2024 Homestead Magazine


Homestead Magazine


Keeping History Alive

Silver overlaid spur (one of a pair) circa 1920, by Fred Fredholm. The spurs belonged to a Native American cowboy and stuntman, who acquired them during his stint in Hollywood.

Story By
Kelsey Dayton

Photos By
Latham Jenkins

To know Cayuse Western Americana one must understand its name. “The name kind of defines it,” says gallery owner Mary Schmitt. “It means something in the Native American world and the cowboy world.” Cayuse, she explains, is the name of a Native American tribe known for breeding horses in what is now Washington and Idaho. When settlers came west on the Oregon Trail, they replaced the horses and oxen that died along the way by trading for horses with the Cayuse. These horses didn’t resemble the breeds the settlers were accustomed to, like thoroughbreds and Morgans, so they called them “cayuse.” Eventually the word became common slang among cowboys to describe all horses.


Schmitt chose the name because her gallery features antiques and artifacts from both the Native American and cowboy worlds, which have captivated her since she was a teenager in California. When her high school friends wanted to see Europe, she wanted to explore the United States and learn more about its history. After college she sold phone systems, but also scoured flea markets for antique spurs and other items when she wasn’t working.

Mary Schmitt in her showroom.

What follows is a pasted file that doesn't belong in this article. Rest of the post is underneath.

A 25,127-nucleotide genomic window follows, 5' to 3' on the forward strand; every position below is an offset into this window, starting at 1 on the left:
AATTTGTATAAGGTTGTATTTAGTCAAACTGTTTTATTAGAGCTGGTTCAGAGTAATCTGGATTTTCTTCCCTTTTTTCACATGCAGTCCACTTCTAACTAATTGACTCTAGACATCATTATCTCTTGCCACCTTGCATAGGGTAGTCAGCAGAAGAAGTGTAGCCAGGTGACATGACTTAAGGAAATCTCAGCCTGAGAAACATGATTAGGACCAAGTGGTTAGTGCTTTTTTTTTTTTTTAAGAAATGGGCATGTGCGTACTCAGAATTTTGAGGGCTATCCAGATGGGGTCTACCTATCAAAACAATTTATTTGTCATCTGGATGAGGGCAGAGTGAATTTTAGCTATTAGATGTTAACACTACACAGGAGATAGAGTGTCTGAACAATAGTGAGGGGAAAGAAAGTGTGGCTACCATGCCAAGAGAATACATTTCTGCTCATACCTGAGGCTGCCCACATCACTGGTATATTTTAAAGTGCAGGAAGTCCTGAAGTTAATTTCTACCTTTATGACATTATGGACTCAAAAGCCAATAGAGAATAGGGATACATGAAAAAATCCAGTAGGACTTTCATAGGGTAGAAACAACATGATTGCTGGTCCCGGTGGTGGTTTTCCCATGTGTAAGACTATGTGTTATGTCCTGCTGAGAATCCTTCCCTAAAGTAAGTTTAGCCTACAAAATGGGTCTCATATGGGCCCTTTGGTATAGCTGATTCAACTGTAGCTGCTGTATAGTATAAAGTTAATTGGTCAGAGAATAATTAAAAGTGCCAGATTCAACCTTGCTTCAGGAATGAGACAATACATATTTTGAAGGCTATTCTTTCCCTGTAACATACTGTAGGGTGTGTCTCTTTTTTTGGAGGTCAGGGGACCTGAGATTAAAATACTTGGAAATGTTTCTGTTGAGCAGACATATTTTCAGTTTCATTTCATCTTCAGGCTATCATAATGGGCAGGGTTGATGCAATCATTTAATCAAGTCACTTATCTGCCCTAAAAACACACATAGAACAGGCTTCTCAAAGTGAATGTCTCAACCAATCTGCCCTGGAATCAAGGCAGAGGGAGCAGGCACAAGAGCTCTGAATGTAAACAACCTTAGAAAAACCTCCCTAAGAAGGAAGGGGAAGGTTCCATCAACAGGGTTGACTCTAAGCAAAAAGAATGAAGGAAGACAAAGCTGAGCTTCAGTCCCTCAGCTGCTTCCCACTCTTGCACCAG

I’m really interested in keeping the culture of the West alive—and not in a kitschy fashion.
~ mary schmitt

The business potential of Schmitt’s hobby was revealed in 1989, when Butterfields, a prominent auction house at the time, sold spurs and saddles as high-end art for the first time. It caused a major shift in how people saw and valued the antiques of cowboys and Native Americans.

Encouraged by this trend, in 1997 Schmitt opened Cayuse in Jackson, a town she’d visited and fallen in love with as a teenager. The shop is part art gallery, part museum, featuring Native American, cowboy and national park artifacts. Schmitt’s collection focuses on horses—a nod to the store’s name—with saddles, chaps and spurs that defined cowboys from the 1850s to 1940s. Her Native American artifacts include saddles, bags and blankets, as well as vintage Navajo turquoise and silver jewelry. Some of the items go back as far as the 1700s.

This spectacular longhorn skull was hand carved by Jenny Booth, an award-winning artist of Cody, Wyoming. The piece was named Best of Show at the Cody High Style show, and was considered for Best of Show honors at the Western Design Conference in Jackson Hole.

Unlike a museum, the art in Cayuse isn’t behind glass. Patrons can touch a buffalo-hide saddle blanket, feel the exquisite beadwork on traditional clothing and hold an antique pistol.

When Schmitt sources new items to sell, she looks for age, authenticity and aesthetics. She’s drawn to Plains Indian items, but also Navajo textiles—saddle blankets and rugs.

“It’s one of those cultural bridges that have such a great story, because you find a Navajo rug in almost every historic piece of the West,” she says. Cayuse also carries jewelry and ornate belt buckles crafted by contemporary artists whose work continues the age-old processes of crafting these items by hand.

“I’m really interested in keeping the culture of the West alive—and not in a kitschy fashion,” Schmitt says.

Gallery, museum, and shop, Cayuse Western Americana is a uniquely Jackson Hole treasure.